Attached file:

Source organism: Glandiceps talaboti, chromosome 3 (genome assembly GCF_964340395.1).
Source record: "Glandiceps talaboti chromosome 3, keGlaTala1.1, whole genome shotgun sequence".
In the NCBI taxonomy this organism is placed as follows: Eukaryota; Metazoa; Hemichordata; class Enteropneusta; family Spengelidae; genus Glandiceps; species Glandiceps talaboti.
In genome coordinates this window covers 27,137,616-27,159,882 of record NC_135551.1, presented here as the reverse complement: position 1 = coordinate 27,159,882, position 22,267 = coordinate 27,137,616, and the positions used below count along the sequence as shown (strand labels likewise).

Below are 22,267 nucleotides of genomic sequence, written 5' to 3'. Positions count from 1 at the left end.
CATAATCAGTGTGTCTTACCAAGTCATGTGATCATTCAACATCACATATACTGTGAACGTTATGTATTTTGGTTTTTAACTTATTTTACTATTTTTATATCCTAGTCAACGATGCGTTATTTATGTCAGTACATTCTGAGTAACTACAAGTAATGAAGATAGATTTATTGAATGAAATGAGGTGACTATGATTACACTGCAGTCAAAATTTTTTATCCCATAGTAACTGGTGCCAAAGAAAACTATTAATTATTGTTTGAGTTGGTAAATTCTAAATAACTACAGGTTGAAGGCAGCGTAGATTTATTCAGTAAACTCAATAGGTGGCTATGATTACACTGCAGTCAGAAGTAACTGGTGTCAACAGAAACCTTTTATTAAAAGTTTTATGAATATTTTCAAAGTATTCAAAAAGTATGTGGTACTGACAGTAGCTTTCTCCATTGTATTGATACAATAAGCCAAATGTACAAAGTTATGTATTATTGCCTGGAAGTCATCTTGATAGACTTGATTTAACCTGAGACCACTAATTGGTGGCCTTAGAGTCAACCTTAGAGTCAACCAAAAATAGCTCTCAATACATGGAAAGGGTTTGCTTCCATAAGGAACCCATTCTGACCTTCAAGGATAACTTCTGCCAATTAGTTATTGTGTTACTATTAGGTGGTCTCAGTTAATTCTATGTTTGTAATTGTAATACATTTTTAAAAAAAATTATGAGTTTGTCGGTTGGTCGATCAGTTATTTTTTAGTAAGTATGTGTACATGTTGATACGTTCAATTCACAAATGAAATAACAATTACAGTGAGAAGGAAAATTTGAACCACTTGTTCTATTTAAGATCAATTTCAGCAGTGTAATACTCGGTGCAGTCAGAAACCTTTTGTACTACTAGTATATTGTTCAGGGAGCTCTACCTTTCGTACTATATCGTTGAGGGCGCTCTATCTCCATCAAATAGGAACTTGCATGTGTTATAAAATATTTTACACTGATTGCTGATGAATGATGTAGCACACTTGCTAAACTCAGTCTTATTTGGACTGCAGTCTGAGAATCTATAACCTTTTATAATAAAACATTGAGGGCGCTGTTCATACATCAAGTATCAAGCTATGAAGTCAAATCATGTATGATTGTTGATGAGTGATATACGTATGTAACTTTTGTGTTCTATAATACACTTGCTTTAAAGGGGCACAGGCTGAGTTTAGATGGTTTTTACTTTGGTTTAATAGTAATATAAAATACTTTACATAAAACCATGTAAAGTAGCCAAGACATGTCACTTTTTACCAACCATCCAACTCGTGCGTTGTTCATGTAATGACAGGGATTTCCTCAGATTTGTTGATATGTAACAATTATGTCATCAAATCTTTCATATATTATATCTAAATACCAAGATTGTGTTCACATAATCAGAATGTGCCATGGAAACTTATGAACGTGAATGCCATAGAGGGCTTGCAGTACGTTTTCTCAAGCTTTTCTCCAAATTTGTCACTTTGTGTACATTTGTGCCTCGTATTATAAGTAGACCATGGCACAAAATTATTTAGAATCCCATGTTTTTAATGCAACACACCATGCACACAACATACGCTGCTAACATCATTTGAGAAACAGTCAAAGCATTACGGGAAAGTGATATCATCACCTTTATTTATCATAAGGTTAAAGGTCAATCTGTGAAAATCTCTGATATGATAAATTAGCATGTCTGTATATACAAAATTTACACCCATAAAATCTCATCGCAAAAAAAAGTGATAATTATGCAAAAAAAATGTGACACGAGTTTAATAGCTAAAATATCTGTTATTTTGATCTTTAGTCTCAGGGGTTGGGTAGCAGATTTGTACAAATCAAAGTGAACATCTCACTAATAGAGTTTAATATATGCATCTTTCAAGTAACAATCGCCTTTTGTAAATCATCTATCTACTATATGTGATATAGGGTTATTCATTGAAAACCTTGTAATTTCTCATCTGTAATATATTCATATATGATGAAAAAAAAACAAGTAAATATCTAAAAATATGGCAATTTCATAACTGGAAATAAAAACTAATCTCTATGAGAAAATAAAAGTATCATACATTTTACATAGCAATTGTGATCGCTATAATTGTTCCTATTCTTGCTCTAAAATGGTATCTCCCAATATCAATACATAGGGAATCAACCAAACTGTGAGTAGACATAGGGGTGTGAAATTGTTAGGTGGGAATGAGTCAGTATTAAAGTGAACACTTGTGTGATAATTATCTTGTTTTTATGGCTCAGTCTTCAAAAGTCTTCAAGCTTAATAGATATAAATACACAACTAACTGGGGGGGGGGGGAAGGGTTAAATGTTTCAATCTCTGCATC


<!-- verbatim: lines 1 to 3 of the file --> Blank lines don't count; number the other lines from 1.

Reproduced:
Source organism: Glandiceps talaboti, chromosome 3 (genome assembly GCF_964340395.1).
Source record: "Glandiceps talaboti chromosome 3, keGlaTala1.1, whole genome shotgun sequence".
In the NCBI taxonomy this organism is placed as follows: Eukaryota; Metazoa; Hemichordata; class Enteropneusta; family Spengelidae; genus Glandiceps; species Glandiceps talaboti.